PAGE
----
Politics

Florida’s Crist Works Hard to Spread GOP Liberalism

Arnold Schwarzenegger is getting competition these days for being the most liberal Republican governor in the nation. When it comes to embracing global warming and retreating from cultural conservatism, the Republican chief executive in Florida, Charlie Crist, is mentioned almost as frequently as the famed “Governator” of California.

And unlike the Austrian-born Schwarzenegger, Crist — who has been profiled recently in national media outlets from Time magazine to Fox News — is eligible to be President. There has even been talk among some Sunshine State Republicans that the former state legislator and two-term attorney general might be a good vice presidential candidate on a ticket headed by Rudy Giuliani, who tops the field of presidential hopefuls in most surveys of Florida GOPers.

Although Florida’s 27 electoral votes would make any governor an attractive prospect for a national ticket, the growing media interest in the 51-year-old Crist seems less to do with geography than with ideology. Like New York Gov. Nelson Rockefeller in the 1960s and Massachusetts Gov. William Weld in the 90s, Crist stands out in the media because, in a Republican Party that has been moving to the right, the Floridian is increasingly non-conservative.

The inevitable contrasts are being made between Crist and his Republican predecessor in Tallahassee, Jeb Bush, who, unlike his father or brother, rarely had his conservative credentials doubted. As Governing magazine noted: “It’s true that Crist has started to roll back some of Bush’s privatization efforts and is unimpressed by Bush’s faith in standardized tests as the be-all of education policy. Crist rejected 283 of Bush’s late board and commission appointees and has not shied from putting some former Bush enemies in positions of power.”

Contrasting Crist’s regularly consulting Democratic legislators on policy matters with Bush’s passionate conservatism, state Senate Democratic Leader Steve Geller told reporters: “I don’t recall our inviting Gov. Bush to any of our meetings. Since Gov. Crist has taken office, there really has been a new day in Tallahassee. For the first time, we feel like we are dealing in a partnership with the governor instead of having someone to dictate to us.”

What makes this somewhat strange is that Crist doesn’t need to be in partnership with Democratic lawmakers, since Republicans control almost two-thirds of the seats in the state senate and house of representatives.

‘The Jolly Green Giant’

Crist is not just being contrasted to Jeb Bush. He is also frequently likened to California’s Schwarzenegger, a Republican who has to work with a legislature in overwhelmingly Democratic hands. Like Schwarzenegger, Crist has embraced the cause of environmentalism with vigor. Earlier this year, he issued executive orders to cut emissions from tailpipes and smokestacks to pre-1990 levels. “European-style big-government mandates,” is what House Speaker Marco Rubio, a Republican from Miami, branded the governor’s orders, warning that Floridians could expect higher utility bills if the state goes along with Crist’s call to cut carbon emissions on utilities below 1990 levels.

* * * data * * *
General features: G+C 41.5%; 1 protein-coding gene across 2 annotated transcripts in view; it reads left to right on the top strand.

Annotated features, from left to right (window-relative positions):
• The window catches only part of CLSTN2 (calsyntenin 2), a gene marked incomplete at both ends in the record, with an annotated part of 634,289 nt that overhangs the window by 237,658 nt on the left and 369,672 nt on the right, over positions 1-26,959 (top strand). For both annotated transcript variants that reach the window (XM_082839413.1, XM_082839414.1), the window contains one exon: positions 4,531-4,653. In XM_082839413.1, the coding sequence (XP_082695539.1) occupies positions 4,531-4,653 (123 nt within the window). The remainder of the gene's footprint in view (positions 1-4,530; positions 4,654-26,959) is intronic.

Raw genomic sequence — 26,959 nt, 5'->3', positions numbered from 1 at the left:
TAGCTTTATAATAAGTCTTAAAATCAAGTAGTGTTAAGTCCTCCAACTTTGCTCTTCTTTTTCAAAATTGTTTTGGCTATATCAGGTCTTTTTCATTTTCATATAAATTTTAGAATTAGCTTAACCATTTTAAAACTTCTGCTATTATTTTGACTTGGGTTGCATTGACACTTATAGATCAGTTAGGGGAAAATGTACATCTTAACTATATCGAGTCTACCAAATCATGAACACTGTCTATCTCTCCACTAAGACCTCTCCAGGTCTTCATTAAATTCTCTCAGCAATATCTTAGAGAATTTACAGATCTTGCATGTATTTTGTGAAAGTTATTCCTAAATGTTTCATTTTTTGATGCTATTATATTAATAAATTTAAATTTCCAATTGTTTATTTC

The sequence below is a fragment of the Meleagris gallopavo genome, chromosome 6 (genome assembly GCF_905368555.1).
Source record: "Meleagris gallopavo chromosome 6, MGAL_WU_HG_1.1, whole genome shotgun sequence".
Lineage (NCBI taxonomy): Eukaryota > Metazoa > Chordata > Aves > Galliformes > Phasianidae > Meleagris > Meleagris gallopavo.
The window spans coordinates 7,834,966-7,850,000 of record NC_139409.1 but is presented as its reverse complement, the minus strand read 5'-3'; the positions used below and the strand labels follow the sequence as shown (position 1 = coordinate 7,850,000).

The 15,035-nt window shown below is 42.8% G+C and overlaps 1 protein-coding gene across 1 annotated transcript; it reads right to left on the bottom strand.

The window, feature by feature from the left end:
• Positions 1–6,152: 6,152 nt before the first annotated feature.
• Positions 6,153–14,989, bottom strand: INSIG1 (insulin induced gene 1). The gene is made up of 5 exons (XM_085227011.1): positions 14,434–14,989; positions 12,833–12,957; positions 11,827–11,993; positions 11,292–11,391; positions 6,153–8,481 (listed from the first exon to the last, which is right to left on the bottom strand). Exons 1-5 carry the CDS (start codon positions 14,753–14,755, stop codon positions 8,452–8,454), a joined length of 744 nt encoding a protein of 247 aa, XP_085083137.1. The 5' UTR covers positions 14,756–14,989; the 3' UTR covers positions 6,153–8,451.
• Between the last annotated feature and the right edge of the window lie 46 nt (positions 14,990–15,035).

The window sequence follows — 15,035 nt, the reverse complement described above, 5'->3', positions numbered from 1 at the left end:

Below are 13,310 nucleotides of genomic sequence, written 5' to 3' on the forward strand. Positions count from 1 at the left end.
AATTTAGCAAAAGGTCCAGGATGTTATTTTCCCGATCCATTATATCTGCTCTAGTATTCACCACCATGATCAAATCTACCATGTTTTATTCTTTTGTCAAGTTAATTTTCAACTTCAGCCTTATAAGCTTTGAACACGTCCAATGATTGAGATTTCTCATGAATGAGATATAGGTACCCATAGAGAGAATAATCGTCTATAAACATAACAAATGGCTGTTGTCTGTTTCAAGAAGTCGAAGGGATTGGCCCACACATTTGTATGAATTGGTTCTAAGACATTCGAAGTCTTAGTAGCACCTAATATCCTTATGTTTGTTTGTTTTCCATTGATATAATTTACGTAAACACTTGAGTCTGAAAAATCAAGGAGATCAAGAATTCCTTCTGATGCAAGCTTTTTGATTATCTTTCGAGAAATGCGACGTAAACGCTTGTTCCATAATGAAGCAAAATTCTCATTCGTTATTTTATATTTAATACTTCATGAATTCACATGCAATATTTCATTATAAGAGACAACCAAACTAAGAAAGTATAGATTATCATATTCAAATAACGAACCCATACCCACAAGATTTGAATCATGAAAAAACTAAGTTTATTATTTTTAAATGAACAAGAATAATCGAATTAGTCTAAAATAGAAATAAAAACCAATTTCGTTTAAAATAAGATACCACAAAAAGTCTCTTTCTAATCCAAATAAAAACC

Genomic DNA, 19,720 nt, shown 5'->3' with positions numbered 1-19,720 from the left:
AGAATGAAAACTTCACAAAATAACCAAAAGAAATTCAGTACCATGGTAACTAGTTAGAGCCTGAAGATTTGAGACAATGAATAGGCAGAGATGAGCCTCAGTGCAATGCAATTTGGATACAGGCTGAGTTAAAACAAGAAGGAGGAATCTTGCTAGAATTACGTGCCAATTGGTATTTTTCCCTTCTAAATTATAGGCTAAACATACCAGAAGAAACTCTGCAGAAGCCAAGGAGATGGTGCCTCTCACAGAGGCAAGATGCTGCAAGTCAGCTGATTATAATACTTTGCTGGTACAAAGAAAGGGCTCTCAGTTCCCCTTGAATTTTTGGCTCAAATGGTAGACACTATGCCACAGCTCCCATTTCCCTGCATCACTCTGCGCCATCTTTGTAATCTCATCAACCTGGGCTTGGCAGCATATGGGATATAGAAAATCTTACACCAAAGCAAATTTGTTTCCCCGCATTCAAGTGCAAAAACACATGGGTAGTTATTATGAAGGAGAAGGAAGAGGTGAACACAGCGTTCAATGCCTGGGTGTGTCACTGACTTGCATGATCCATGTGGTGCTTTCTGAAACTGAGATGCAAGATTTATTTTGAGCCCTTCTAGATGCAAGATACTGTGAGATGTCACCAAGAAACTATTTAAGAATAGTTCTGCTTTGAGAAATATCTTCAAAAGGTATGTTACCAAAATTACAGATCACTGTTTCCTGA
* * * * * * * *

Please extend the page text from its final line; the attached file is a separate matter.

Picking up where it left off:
Six months after taking office, Crist held a two-day summit on global warming that drew more than 600 participants and swatches of national publicity. Vowing to “place our state at the forefront of a growing worldwide movement to reduce greenhouse gases,” the governor also spoke to a representative from Great Britain about a partnership on environmental issues and declared in his State of the State Address that “global climate change is one of the most important issues we will face in this century.”

When a questioner at a Miami event named scientists who question global warming and asked Crist whom he relied on for proof it does exist, the governor simply replied: “Terry” — Terry Tamminen, former California Environmental Protection Agency head who has tutored Schwarzenegger and Crist on the issue.

Left-Leaning Social Agenda

In terms of social issues, the governor has said he doesn’t want the state Republican Party to spend any more money on promotion of a state constitutional amendment to ban same-sex marriage. In his words, “I just think that their money can be better spent on other things that may be more pressing, like elections.” While running for governor last year, Crist endorsed and even signed a petition for the Florida Marriage Amendment Protection Act.

In addition to civil unions for gay couples, the governor’s social agenda also includes support for embryonic stem-cell research and restoration of voting rights to former felons.

To be sure, Crist has promoted a property tax cut that is the largest in state history and actually vetoed more pork-barrel spending in his first year than Jeb Bush did in any single year.

But in terms of the environment, privatization and many cultural issues, there is a case to be made that Charlie Crist is more than just a “Republican In Name Only” (RINO), but, in fact, is what the American Spectator called a “RINO’s RINO.” Crist himself refers to his philosophy as “post-partisanship.”

Whatever it is, it has certainly put the governor of the nation’s fourth-largest state in the national limelight and could even lead to a spot on a national ticket.


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